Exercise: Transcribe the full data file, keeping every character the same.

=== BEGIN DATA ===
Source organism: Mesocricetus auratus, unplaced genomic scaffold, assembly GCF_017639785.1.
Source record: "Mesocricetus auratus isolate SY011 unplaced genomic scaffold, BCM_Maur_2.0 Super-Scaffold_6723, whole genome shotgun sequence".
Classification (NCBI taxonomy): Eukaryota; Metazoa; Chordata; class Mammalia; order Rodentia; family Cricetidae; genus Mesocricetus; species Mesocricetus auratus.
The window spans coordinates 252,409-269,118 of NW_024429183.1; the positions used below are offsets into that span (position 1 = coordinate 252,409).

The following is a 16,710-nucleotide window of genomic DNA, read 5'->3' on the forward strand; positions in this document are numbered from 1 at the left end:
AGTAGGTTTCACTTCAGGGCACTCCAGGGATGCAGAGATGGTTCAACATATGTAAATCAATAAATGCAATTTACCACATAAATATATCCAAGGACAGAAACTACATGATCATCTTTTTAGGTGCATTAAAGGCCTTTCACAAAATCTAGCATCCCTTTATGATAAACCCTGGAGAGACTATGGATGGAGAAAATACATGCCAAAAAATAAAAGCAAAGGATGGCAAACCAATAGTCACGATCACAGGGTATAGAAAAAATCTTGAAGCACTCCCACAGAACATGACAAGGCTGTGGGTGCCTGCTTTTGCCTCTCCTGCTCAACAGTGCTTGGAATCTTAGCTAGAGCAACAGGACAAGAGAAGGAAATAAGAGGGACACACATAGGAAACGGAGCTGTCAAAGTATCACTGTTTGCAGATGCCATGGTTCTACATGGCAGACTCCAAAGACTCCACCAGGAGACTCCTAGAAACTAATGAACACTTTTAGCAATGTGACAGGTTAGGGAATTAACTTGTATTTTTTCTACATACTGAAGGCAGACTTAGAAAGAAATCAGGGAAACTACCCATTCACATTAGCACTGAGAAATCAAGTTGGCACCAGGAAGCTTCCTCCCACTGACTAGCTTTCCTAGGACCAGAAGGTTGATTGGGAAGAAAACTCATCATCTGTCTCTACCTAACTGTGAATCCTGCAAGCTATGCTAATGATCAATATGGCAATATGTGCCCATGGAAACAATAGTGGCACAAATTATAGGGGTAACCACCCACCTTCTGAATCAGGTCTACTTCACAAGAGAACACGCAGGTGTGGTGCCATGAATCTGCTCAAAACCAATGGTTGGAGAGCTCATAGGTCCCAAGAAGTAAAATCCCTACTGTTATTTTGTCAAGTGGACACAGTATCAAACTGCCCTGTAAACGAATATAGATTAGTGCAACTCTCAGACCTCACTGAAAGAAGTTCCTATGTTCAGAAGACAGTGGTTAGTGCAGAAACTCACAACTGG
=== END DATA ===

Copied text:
Source organism: Mesocricetus auratus, unplaced genomic scaffold, assembly GCF_017639785.1.
Source record: "Mesocricetus auratus isolate SY011 unplaced genomic scaffold, BCM_Maur_2.0 Super-Scaffold_6723, whole genome shotgun sequence".
Classification (NCBI taxonomy): Eukaryota; Metazoa; Chordata; class Mammalia; order Rodentia; family Cricetidae; genus Mesocricetus; species Mesocricetus auratus.
The window spans coordinates 252,409-269,118 of NW_024429183.1; the positions used below are offsets into that span (position 1 = coordinate 252,409).

The following is a 16,710-nucleotide window of genomic DNA, read 5'->3' on the forward strand; positions in this document are numbered from 1 at the left end:
AGTAGGTTTCACTTCAGGGCACTCCAGGGATGCAGAGATGGTTCAACATATGTAAATCAATAAATGCAATTTACCACATAAATATATCCAAGGACAGAAACTACATGATCATCTTTTTAGGTGCATTAAAGGCCTTTCACAAAATCTAGCATCCCTTTATGATAAACCCTGGAGAGACTATGGATGGAGAAAATACATGCCAAAAAATAAAAGCAAAGGATGGCAAACCAATAGTCACGATCACAGGGTATAGAAAAAATCTTGAAGCACTCCCACAGAACATGACAAGGCTGTGGGTGCCTGCTTTTGCCTCTCCTGCTCAACAGTGCTTGGAATCTTAGCTAGAGCAACAGGACAAGAGAAGGAAATAAGAGGGACACACATAGGAAACGGAGCTGTCAAAGTATCACTGTTTGCAGATGCCATGGTTCTACATGGCAGACTCCAAAGACTCCACCAGGAGACTCCTAGAAACTAATGAACACTTTTAGCAATGTGACAGGTTAGGGAATTAACTTGTATTTTTTCTACATACTGAAGGCAGACTTAGAAAGAAATCAGGGAAACTACCCATTCACATTAGCACTGAGAAATCAAGTTGGCACCAGGAAGCTTCCTCCCACTGACTAGCTTTCCTAGGACCAGAAGGTTGATTGGGAAGAAAACTCATCATCTGTCTCTACCTAACTGTGAATCCTGCAAGCTATGCTAATGATCAATATGGCAATATGTGCCCATGGAAACAATAGTGGCACAAATTATAGGGGTAACCACCCACCTTCTGAATCAGGTCTACTTCACAAGAGAACACGCAGGTGTGGTGCCATGAATCTGCTCAAAACCAATGGTTGGAGAGCTCATAGGTCCCAAGAAGTAAAATCCCTACTGTTATTTTGTCAAGTGGACACAGTATCAAACTGCCCTGTAAACGAATATAGATTAGTGCAACTCTCAGACCTCACTGAAAGAAGTTCCTATGTTCAGAAGACAGTGGTTAGTGCAGAAACTCACAACTGG